The protagonist here is a wannabe entrepreneur named Leya, with an abundance of pluck and smarts minus the privilege that makes this show’s swaggering business titan who she idolizes able to deliver cringey proclamations like “I am the system.” In the Sweden of Snabba Cash, life is a hustle that never ends, and entrepreneurs like Lena are always after the big score — even if it means she has to step over the line to attain it. In that sense, her hungry startup founder is no different from the ruthless drug dealers also portrayed in the show, all of whom are doing whatever it takes to win.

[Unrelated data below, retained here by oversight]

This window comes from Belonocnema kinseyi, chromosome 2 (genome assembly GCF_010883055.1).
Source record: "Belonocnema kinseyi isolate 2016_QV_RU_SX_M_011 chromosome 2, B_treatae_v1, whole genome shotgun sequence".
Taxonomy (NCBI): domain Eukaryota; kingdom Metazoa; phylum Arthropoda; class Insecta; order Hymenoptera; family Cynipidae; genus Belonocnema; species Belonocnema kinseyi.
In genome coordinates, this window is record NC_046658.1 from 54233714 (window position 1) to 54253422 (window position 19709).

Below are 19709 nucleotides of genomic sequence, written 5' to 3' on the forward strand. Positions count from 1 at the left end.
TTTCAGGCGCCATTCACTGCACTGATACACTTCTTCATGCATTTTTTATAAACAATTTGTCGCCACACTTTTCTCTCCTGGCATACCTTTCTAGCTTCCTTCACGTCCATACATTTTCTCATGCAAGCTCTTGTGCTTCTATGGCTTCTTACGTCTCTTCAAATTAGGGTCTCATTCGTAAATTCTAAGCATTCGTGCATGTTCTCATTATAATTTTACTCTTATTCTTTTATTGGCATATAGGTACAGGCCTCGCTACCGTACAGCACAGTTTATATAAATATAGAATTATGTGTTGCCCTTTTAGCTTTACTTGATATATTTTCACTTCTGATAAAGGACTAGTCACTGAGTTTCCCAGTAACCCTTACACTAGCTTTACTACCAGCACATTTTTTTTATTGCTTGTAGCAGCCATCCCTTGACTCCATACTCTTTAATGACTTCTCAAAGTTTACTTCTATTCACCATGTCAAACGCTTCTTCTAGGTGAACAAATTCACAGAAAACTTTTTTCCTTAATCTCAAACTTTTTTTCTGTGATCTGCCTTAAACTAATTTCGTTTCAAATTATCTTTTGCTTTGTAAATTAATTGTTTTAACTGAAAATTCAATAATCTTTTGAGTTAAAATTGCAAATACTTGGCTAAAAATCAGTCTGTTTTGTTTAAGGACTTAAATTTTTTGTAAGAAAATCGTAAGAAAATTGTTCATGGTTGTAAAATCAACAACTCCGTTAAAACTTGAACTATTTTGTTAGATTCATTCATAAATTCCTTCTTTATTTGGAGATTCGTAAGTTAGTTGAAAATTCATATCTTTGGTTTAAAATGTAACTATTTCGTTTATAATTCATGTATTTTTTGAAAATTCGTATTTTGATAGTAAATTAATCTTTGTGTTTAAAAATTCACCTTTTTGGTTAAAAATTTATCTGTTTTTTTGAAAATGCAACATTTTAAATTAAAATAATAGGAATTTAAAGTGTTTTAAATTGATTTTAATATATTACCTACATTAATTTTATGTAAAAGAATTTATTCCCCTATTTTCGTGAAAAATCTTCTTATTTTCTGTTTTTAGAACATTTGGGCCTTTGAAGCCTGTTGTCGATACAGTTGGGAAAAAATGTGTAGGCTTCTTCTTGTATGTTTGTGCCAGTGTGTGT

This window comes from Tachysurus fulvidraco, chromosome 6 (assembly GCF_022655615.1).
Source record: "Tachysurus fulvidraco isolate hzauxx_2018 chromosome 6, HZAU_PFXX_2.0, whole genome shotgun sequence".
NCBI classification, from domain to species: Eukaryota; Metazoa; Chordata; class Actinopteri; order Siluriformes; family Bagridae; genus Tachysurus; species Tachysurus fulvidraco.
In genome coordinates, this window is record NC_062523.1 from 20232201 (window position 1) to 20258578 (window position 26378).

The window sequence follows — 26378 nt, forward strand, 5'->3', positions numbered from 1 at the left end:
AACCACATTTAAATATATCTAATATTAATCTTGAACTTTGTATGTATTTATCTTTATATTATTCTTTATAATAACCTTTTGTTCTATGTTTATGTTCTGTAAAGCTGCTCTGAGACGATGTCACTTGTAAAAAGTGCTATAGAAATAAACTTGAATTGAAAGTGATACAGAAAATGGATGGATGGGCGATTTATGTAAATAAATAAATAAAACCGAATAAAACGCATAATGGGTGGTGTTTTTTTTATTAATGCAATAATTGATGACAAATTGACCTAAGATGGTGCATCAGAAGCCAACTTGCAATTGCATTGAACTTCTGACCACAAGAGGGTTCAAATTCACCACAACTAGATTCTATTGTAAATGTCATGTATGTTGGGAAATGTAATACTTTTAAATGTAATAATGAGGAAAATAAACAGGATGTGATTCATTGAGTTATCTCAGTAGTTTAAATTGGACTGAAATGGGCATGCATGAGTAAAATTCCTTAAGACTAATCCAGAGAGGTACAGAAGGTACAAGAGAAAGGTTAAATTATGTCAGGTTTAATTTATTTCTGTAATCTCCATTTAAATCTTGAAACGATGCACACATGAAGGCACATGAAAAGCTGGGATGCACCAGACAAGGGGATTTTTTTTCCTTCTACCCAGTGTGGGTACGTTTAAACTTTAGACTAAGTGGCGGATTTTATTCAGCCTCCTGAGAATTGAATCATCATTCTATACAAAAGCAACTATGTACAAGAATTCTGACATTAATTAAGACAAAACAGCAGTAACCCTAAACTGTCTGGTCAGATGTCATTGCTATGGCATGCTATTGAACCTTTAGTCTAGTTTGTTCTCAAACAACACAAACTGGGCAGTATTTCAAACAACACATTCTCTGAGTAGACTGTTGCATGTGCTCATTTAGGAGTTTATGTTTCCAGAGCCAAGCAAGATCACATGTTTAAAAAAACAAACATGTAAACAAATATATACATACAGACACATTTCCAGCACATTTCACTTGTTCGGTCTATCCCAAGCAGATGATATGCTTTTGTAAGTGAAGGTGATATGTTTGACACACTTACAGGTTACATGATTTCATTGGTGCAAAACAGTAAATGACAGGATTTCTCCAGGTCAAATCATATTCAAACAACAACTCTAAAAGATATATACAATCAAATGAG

Snabba Cash on Netflix
Evin Ahmad as Leya in “Snabba Cash.” Image source: Gustav Danielsson/Netflix

Kodachrome: This next underrated streaming gem is actually a Netflix movie, starring Mr. Ted Lasso himself.

It’s a drama about the complicated reunion of a son with his dying, cranky jerk of a father. Ed Harris plays the father, a celebrated photographer now dying of cancer. His big idiosyncrasy is that he only shoots on outdated Kodachrome film. The father decides to enlist his estranged son to drive him to the last photo store in the last town anywhere in the world, where he can bring the handiwork of his craft to fruition.

Kodachrome on NetflixImage source: Christos Kalohoridis/Netflix